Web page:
The musical “Rocketman” is a fun, emotionally affecting, spiritual biography of the life and career of Elton John — a movie that exploits every cliche in the genre, and earns the audience’s love anyway.
The love comes in part because screenwriter Lee Hall (“Billy Elliot”) plays on the audience’s sympathy early, by showing the sad childhood experienced by the young Reginald Dwight (played as a youth by Matthew Illesley and Kit Connor). His father Stanley (Steven Mackintosh) is aloof and cold, while his mum Sheila (Bryce Dallas Howard) is self-centered and dismissive of Reggie’s burgeoning musical talent. Only his nan, Ivy (Gemma Jones), sees the potential in her grandson’s piano playing.
Rock and roll becomes Reggie’s salvation. First Reggie (played as an adult by “Kingsman” star Taron Egerton) plays local pub gigs (shown through a lively song-and-dance number to “Saturday Night’s Alright (for Fighting)”), then backs up a touring American soul revue. That gets Reggie — who picks the stage name Elton John — the attention of a junior record-company executive (Charlie Rowe), who pairs him with a budding poet, Bernie Taupin (Jamie Bell).
It was at this point where “Rocketman” charmed me into liking it. Director Dexter Fletcher (who directed Egerton in “Eddie the Eagle”) sweetly underplays the first meeting of one of pop music’s most successful songwriting teams, showing two shy guys at a diner, bonding over a shared love of Marty Robbins’ “Streets of Laredo.” Later we see Elton at the piano with some of Bernie’s new lyrics, and watching that spontaneous moment of the creation of “Your Song” brings a tear to the eye.
A moment like that makes one think about “Bohemian Rhapsody,” the Queen biopic that was wall-to-wall scenes of how a random incident would inspire a classic song. Fletcher famously took over “Bohemian Rhapsody” when produces fired the still-credited director, Bryan Singer, over bad on-set behavior. “Rocketman” feels, in part, like Fletcher’s effort to prove what he could do with a musical biography from scratch. (One area where “Rocketman” excels over “Bohemian Rhapsody” is that there’s actually something close to a male-on-male sex scene, between Elton and his longtime manager and lover, John Reid, played by Richard Madden.)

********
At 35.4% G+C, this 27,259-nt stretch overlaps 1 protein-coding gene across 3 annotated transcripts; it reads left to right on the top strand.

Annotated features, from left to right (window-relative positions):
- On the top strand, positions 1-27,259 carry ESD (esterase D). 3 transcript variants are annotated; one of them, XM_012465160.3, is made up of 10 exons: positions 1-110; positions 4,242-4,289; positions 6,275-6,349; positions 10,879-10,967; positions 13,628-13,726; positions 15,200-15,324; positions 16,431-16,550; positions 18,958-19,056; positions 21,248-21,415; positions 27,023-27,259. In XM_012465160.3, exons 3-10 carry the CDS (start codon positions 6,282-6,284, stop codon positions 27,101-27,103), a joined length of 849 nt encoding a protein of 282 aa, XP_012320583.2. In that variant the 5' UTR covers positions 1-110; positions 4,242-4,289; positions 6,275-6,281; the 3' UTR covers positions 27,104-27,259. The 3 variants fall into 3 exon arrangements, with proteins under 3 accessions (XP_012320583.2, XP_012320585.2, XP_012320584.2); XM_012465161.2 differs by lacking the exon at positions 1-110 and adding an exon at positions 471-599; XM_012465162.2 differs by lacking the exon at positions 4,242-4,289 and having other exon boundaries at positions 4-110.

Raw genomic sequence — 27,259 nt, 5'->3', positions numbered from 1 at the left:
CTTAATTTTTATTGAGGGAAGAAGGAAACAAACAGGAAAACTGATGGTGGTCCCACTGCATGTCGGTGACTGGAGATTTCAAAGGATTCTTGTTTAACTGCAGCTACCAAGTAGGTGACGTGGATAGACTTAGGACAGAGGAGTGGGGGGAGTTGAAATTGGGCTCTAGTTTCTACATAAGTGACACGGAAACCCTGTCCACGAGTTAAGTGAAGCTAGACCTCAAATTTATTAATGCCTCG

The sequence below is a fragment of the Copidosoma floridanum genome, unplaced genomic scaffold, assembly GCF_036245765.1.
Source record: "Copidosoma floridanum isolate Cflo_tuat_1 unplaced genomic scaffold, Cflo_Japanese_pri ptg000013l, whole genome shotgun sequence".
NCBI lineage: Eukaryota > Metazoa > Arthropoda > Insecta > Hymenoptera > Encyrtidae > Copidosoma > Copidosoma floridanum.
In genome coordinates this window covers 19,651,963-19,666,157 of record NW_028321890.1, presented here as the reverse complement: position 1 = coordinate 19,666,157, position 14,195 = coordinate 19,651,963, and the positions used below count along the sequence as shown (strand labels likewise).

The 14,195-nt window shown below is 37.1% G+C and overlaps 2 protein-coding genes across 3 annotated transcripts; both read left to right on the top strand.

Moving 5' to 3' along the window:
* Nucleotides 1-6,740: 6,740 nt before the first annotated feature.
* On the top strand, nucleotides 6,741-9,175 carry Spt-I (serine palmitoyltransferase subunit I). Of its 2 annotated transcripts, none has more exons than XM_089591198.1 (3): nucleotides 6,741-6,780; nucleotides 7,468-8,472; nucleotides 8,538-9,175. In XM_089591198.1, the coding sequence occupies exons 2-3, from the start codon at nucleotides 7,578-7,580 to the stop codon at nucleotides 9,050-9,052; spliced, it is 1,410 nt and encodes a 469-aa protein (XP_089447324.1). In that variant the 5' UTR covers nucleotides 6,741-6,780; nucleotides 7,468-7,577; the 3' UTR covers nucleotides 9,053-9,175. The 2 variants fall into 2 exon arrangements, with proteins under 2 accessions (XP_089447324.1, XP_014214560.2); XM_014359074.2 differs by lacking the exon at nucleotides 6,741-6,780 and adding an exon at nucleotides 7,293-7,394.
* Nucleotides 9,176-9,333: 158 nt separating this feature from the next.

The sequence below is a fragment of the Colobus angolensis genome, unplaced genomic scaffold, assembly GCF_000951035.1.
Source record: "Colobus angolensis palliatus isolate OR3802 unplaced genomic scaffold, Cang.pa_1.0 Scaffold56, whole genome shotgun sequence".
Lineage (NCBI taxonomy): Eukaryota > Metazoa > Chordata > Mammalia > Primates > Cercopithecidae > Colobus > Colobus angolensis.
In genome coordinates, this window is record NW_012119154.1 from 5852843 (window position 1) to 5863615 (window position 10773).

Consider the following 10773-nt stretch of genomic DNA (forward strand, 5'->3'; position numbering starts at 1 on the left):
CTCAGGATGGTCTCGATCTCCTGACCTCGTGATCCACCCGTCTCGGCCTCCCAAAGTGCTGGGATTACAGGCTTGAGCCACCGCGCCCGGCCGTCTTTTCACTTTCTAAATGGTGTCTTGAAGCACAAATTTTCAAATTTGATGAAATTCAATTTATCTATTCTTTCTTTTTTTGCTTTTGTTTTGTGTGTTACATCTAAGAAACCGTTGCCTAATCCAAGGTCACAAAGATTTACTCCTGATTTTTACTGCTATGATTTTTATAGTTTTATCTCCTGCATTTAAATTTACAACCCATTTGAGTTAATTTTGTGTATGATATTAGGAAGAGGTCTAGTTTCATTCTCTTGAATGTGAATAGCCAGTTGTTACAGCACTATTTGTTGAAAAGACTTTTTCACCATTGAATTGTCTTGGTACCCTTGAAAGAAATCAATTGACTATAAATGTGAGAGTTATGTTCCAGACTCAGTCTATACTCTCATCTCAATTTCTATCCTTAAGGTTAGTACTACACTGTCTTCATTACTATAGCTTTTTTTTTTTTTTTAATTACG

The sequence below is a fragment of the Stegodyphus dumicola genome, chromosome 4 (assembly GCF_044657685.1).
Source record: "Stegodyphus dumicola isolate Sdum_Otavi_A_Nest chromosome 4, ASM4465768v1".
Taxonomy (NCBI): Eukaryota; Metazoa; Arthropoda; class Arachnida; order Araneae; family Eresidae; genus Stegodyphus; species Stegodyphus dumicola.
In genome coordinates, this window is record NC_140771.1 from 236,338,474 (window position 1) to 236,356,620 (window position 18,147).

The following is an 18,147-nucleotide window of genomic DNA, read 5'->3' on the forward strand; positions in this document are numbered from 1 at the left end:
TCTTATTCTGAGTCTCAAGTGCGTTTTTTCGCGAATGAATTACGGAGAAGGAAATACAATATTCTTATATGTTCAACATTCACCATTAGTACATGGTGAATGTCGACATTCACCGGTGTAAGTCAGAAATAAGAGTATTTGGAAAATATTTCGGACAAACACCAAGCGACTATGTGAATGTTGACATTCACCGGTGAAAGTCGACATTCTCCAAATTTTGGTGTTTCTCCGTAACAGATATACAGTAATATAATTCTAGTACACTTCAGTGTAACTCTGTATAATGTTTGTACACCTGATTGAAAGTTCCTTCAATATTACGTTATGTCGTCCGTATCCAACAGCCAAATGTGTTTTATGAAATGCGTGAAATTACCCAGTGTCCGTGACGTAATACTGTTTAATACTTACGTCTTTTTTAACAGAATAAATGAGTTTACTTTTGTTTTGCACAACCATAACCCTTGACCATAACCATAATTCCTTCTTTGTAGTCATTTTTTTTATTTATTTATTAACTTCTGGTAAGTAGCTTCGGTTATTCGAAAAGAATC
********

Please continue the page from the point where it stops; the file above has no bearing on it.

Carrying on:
Fletcher presents many of John’s best songs as opportunities for span stretches of his career, or to illuminate Elton’s fragile emotional state. The most touching is when a drug-addicted Elton attempts suicide via an overdose and a jump into his pool — which cues a rendition of the movie’s title track, with Egerton singing through a dance interpretation of an emergency-room visit.
The scenes of Elton’s rags-to-riches rise and his suffering of many addictions are the sort of predictable moves that “Walk Hard: The Dewey Cox Story” parodied so perfectly that no filmmaker should ever use them again. (The opening shot, of a devil-costumed pre-show Elton walking into a rehab support group, is the epitome of the “Dewey Cox has to think about his whole life before he plays” framing-device scene.)
And while Egerton aims for a physical approximation of Elton John in his performance, he’s not as obsessive about it as Rami Malek was with replicating Freddie Mercury’s every move. And, unlike Malek, Egerton is actually singing the songs. (Egerton and John, who appeared in the second “Kingsman” movie, sing a duet to a new song over the closing credits.) The result is a rich, emotionally direct performance that captures John’s heart as well as his music.
Another thing that helps “Rocketman” transcend the cliches is that, let’s face it, the music is great. Elton John has been so ubiquitous for so long, from his ‘70s glory days through “The Lion King” soundtrack and “Will & Grace” cameos, that it’s easy to forget how much songs like “Your Song,” “Daniel” and “Goodbye Yellow Brick Road” have been a part of our lives. It would be easy to say “The Bitch Is Back,” as the first song on the soundtrack repeats, but really he never left.
Opened Friday, May 31, in theaters everywhere. Rated R for language throughout, some drug use and sexual content. Running time: 121 minutes.